External support: grant INSERM PhysiCancer 2012 and Inria IPL MONICA

Stroke is a major public health problem since it represents the second leading cause of death worldwide and the first cause of acquired disability in adults.

Numed is currently starting completely new issues with D. Rousseau (INSA) and his team. We have now at hand a large data base of clinical images. Our aim is to develop model which are able to predict the final size of the dead brain area as a function of the first two clinical data.

SimPHyt has been developed by Morgan Martinet (junior engineer). SimPHyt is an implementation in Python of the low grad glioma model developped by Benjamin Ribba. The aim is to predict the evolution of the glioma size of patients. It is used by Dr François Ducray in Pierre Wertheimer Hospital in Lyon.

We are currently developing the SETIS software which is a GUI allowing to treat DICOM medical images to extract pathological data. These data can then be exported and used in a SAEM software (including Monolix (Inria & Lixoft)) for the parameters' estimation of models in the context of population approaches. As an example SETIS can be used to segment and compute the tumor size of a patients from MRI scans taken at different times. The software is sufficiently general to be used in various situations by clinicians (already done by our colleagues in Lyon Hospital). It will be freely distributed and is based on open source technology, so that it can easily be adapted to specific needs by other users.

SETIS is filed under APP number IDDN.FR.001.150013.000.S.A.2014.000.21000.

OptimChemo is a userfriendly software designed to study numerically the effect of multiple chemotherapies on simple models of tumour growth and to optimize chemotherapy schedules.

Stability prediction of vaccine, property of Sanofi, developper by E. Grenier

A 1D and 2D code with a new method for the computation of viscoplatic flows with free-surface. It essentially couples Optimization methods and Well-Balanced Finite-Volumes schemes for viscous shallow-water equations (induced by the viscoplastic nature of the fluid). Currently applied to avalanches of dense snow, it is a private code currently actively developed (in C++). One of the key feature is that its well-balanced property allows to obtained the stationary states which are linked to the stopping of the snow avalanche for this highly non-linear type of fluid.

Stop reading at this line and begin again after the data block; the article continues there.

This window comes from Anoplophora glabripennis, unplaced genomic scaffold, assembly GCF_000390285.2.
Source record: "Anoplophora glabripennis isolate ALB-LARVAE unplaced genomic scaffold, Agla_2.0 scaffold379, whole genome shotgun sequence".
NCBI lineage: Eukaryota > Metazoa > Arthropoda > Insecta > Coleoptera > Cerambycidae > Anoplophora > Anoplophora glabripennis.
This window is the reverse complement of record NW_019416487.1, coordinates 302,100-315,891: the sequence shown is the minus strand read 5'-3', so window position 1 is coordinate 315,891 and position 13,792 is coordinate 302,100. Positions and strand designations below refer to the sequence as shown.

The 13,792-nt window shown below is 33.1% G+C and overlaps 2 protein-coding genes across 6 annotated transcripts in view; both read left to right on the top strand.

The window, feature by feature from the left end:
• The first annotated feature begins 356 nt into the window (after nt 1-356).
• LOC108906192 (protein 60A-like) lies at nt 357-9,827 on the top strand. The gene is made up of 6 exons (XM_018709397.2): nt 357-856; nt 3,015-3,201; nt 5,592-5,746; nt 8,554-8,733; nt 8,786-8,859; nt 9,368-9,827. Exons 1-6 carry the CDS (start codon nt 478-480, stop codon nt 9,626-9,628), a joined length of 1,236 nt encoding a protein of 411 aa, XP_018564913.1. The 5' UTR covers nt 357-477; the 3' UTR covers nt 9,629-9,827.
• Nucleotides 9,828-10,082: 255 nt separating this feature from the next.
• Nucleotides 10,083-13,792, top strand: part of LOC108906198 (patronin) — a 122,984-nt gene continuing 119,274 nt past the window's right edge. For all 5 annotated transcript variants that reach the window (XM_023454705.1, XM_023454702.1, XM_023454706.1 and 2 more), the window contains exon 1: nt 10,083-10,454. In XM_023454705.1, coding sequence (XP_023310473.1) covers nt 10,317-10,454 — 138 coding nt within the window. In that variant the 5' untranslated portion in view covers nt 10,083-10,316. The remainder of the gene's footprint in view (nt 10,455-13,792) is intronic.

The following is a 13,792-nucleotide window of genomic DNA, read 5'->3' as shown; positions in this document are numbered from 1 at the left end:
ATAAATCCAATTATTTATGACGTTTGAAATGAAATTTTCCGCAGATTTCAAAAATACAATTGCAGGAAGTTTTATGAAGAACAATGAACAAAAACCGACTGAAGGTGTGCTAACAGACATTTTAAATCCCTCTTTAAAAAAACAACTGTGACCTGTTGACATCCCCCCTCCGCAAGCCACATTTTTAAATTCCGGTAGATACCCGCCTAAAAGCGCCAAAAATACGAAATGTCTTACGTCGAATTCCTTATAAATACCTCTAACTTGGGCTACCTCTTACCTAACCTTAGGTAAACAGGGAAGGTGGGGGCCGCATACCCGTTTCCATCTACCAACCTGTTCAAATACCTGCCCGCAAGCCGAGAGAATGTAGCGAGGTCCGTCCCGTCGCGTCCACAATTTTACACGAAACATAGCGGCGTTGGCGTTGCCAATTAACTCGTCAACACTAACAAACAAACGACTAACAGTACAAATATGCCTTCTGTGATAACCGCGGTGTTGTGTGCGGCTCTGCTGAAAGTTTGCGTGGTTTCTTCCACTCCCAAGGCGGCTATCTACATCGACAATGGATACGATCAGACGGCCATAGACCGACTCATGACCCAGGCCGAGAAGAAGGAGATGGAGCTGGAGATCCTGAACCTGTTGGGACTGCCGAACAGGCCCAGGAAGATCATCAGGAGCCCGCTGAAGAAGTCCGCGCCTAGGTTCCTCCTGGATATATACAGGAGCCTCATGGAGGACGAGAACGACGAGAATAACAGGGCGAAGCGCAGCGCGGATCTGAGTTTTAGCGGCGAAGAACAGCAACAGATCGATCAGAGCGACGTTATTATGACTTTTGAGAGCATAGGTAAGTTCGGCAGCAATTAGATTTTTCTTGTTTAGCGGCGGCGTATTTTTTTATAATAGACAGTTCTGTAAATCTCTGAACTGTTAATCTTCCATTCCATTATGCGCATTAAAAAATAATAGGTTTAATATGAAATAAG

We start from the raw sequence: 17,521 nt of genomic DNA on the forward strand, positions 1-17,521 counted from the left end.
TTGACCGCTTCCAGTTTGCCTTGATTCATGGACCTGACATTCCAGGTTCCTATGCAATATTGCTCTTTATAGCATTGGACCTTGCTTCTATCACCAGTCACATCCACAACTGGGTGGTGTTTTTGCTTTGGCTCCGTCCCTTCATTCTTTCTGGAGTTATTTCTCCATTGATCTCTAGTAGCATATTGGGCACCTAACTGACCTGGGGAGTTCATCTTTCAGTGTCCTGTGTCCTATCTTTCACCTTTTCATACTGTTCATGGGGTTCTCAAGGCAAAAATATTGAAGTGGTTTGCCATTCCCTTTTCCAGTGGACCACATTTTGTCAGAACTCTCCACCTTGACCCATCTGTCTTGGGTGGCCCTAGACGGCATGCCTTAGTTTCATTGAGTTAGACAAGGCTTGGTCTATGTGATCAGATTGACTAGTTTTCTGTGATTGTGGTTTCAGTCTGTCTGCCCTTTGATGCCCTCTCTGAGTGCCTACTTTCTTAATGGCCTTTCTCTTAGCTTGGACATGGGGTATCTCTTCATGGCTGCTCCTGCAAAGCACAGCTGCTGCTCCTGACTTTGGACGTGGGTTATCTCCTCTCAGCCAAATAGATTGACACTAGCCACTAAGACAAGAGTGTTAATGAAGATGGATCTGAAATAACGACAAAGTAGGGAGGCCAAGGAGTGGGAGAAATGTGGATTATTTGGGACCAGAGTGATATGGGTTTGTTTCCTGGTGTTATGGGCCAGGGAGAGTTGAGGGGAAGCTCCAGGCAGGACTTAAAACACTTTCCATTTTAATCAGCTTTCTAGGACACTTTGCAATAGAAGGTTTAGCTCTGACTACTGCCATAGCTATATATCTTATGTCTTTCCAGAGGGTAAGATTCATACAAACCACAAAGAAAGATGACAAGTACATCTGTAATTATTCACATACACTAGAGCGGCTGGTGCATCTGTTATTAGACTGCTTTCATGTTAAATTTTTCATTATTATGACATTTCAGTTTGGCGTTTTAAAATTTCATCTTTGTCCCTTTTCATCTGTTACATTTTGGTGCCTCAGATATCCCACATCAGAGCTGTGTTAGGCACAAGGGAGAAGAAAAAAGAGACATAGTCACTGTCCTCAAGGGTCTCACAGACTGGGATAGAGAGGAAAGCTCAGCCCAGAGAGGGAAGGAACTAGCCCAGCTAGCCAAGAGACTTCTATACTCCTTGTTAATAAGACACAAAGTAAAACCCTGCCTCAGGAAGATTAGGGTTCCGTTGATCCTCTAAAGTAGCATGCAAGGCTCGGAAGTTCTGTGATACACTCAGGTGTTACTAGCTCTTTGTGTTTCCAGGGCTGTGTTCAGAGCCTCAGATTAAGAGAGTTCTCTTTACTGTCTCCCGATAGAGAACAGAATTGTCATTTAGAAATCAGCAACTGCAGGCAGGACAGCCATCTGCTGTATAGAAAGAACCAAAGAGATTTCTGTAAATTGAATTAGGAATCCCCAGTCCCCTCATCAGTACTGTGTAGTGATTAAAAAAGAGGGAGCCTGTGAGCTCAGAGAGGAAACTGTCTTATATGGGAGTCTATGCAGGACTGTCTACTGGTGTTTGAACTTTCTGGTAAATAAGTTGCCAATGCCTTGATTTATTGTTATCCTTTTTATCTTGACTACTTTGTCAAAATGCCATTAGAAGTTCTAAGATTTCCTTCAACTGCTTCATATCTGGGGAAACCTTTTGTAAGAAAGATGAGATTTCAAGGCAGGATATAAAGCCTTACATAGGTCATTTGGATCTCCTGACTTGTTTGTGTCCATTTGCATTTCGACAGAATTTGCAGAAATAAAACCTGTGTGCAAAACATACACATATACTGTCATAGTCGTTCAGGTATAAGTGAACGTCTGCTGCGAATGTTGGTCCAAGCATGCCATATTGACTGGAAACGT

Vincent Calvez has been awareded an ERC Grant and the prestigious Bronze medal CNRS.

Annual contract with Sanofi Pasteur on vaccine fiability (third annual contract, including a 6 months temporary position.

Four years framework contrat with Servier.

Two regional grants for mobility to develop collaborations with A. Samson (Grenoble) and Didier Bresch (Chambéry) respectively.

Type: FP7

Duration: February 2011 - January 2016

Inria contact: Marc Lavielle

URL : http://

ERC Grant for Vincent Calvez.

Emeric Bouin will spent three months as a post doc at Stanford university.

E. Bouin and V. Calvez worked two weeks in Austarlia. E. Grenier spent one week in Princeton. P. Vigneaux goes for two months in Sevilla.

P. Vigneaux: ANR's ARP workshop Simulation of avalanches : modelling and numerics, in Seville (March
11-14) 2014. http://

P. Vigneaux: 12th French-Romanian Conference on Applied Mathematics (August 25-30, 2014. Lyon) CFR2014: invited to organize the Special Session on Numerical Analysis.

E. Grenier is professor at ENSL and teaches in L3 and agregation (PDE, Topology, Modeling).

P. Vigneaux is assistant professor at ENSL and teaches in M2 and agregation (Modeling, PDE).

V. Calvez teachs in M2 (modeling and PDE).

E. Bouin defended its thesis in novembre 2014 under the supervision of V. Calvez.

V. Calvez is responsible of "Math à Lyon", a serie of conferences in high school.

E. Grenier gave a public conference in Nancy in november 2014 on "mathematics and drugs".

P. Vigneaux took part of a general book "Brèves de Maths - Mathématiques pour la planète Terre. Nouveau Monde" éditions. ISBN 9782365838962. Octobre 2014. 255p. Patronage de l'INSMI-CNRS, Inria, SMAI, SMF, SFdS

P. Vigneaux is a member of the board of "Images des Maths", a pedagogic website.